From warring scallopers to brothers in arms
Not so long ago — less than two years in fact — tensions were running very high between U.K. and French scallop fishermen due to an increasingly bitter dispute over the rights to catch the valuable mollusks in the Channel. The problem arose because of fundamental differences in the two countries’ fishing restrictions and escalated to the point that after a particularly violent clash the navy had to intervene.
The situation has eased substantially since then, to the point that last week (on 14-16 April) in the Southwest U.K. fishing town of Brixham there was a first two-day meeting of some 60 fishermen, scientists, policymakers, NGOs and industry from both sides of the sea. Organized by the European Commission-funded GAP2 research project, the forum’s main aim was to boost relations within the Channel Scallop fishery. Discussions centered on taking the first steps toward developing a sustainable, regional and collaborative management plan.
Initial agreements between French and English delegations were wide-ranging, but above all it was felt that there’s an overriding need for more science and a bottom-up management approach, led by industry.
Jim Portus, chief executive of the South Western Fish Producer Organisation, which is the biggest scallop producer organization in the United Kingdom, said that both U.K. and French scientists are “frustrated” by the lack of resources being given to them by government departments, but that fishermen would be willing to provide some of the vital science if they’re taught to “become gatherers of data.”
The fishing capacities of scallop boats on both sides of the Channel are limited by kilowatt days-at-sea, which is the measurement of the boats’ fishing capacity. For U.K. fishermen fishing in the April to June 2014 period, this translates to 33 days per boat. The French fleet’s kilowatt allocation is much higher but they never use it all.
Portus believes the biggest threat to the U.K. scallop industry is the limitation on the time at sea available to boats. At the same time, “more and more fishermen want to become involved in scallop dredging because it is potentially quite a lucrative business.”
Economically, it’s actually the most important non-quota fishery in the country with landings totaling GBP 66.9 million (USD 112.6 million, EUR 81.2 million) in 2012 and GBP 16 million (USD 26.9 million, EUR 19.4 million) coming from the Channel fishery. Overall, the scallop industry is worth more than GBP 300 million (USD 504.7 million, EUR 364.2 million) to the U.K. economy.
Portus confirmed that the Anglo-French partnership has been growing and said it’s “absolutely essential that we come to an accord” with regards to a management plan “that will be sustainable in the long term.”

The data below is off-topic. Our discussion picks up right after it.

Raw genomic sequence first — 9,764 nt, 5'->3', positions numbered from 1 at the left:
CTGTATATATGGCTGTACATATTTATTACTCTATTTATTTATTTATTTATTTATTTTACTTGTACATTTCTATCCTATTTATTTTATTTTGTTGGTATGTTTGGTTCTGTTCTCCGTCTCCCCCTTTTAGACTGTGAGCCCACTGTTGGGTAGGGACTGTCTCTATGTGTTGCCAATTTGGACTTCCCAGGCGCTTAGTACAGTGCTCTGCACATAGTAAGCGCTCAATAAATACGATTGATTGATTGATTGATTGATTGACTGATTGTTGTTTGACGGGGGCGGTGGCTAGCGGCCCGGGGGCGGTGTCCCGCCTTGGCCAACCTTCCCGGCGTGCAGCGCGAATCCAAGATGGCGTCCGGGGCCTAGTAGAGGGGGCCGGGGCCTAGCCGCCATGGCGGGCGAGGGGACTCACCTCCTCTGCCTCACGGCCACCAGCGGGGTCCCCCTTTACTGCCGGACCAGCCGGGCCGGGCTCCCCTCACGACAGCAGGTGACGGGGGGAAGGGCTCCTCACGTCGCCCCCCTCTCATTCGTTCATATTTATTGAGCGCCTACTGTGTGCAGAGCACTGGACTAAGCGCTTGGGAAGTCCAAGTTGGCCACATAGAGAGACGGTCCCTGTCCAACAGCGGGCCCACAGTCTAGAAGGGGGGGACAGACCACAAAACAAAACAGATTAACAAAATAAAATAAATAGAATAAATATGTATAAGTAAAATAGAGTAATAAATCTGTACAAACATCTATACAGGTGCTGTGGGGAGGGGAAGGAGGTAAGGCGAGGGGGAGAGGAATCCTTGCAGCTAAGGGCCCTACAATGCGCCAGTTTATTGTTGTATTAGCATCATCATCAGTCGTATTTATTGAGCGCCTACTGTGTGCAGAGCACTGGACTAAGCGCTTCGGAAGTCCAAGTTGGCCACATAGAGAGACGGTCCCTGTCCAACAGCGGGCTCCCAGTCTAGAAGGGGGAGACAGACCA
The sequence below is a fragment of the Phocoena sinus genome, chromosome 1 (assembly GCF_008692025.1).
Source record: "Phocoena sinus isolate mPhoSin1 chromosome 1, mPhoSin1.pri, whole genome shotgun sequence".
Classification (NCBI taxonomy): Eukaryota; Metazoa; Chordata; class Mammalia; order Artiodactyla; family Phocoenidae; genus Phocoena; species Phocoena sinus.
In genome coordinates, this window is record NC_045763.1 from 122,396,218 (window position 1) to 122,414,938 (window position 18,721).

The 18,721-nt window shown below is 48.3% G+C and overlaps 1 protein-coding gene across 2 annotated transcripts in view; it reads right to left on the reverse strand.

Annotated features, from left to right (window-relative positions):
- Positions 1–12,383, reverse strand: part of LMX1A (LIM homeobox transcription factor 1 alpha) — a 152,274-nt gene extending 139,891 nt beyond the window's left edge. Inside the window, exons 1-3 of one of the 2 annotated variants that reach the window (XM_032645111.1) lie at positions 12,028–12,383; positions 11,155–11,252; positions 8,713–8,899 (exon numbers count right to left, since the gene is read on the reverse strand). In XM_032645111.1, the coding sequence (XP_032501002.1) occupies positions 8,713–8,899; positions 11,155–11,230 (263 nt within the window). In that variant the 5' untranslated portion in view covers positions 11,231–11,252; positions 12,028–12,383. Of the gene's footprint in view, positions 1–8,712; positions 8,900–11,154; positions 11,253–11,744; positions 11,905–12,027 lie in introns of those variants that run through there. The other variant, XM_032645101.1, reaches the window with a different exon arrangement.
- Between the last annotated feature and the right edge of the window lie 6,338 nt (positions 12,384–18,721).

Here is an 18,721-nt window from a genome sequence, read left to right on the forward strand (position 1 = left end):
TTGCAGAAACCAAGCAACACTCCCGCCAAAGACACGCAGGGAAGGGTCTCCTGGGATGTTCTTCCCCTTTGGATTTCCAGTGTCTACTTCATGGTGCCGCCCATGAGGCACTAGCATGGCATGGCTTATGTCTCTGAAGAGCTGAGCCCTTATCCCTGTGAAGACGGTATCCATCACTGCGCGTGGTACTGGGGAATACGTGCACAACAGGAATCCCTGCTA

“We coincide with their closed season for both market and conservation reasons, and they in turn assist us by providing ‘effort days,’ which are transferable from one country to another. So, we can have this synergy in terms of the two countries working together.
“That is the current partnership. We hope it’s a sustainable one. Obviously, sustainability can only be determined by having good scientific evidence, looking at the different stocks in the different areas and maintaining fleet levels that don’t overexploit and cause stock collapse.”
Dimitri Rogoff, French scallop fisherman and member of Comité Régional des Pêches de Basse-Normandie (Regional Sea Fisheries Committee of Lower Normandy), reckons the commercial viability of the fishery is dependent upon the viability of the actual resource – the scallops – and that the biggest threat to the stock is the expansion of the fleet in ICES Area VIId (Eastern English Channel).
“For a more sustainable future, it is necessary that the UK develops a fleet based on smaller boats, and builds the market price for the resource — sell fewer scallops for a greater price, which benefits everyone,” said Rogoff.
At the GAP2 workshop, attendees also heard from representatives from the Maine scallop fishery who flew in especially for the event and gave their European counterparts some food for thought.
“The positive thing about the Maine fishery is that they are experimenting with rotation — harvesting the scallops by zone and leaving some ‘fallow.’ We have closed areas in France in the past due to toxins within some stocks, obliging us to have closed areas. We realized after this that having a closed area was beneficial to the whole stock, so we are now thinking about doing this ‘intentionally’ in the future,” said Rogoff.
Moving forward, the French delegates commented that there was an appetite for a future meeting — a desire that’s held on both sides, said the workshop’s organizers. While nothing has been set in stone yet, the agreed strategies will undoubtedly require future discussion and cooperation.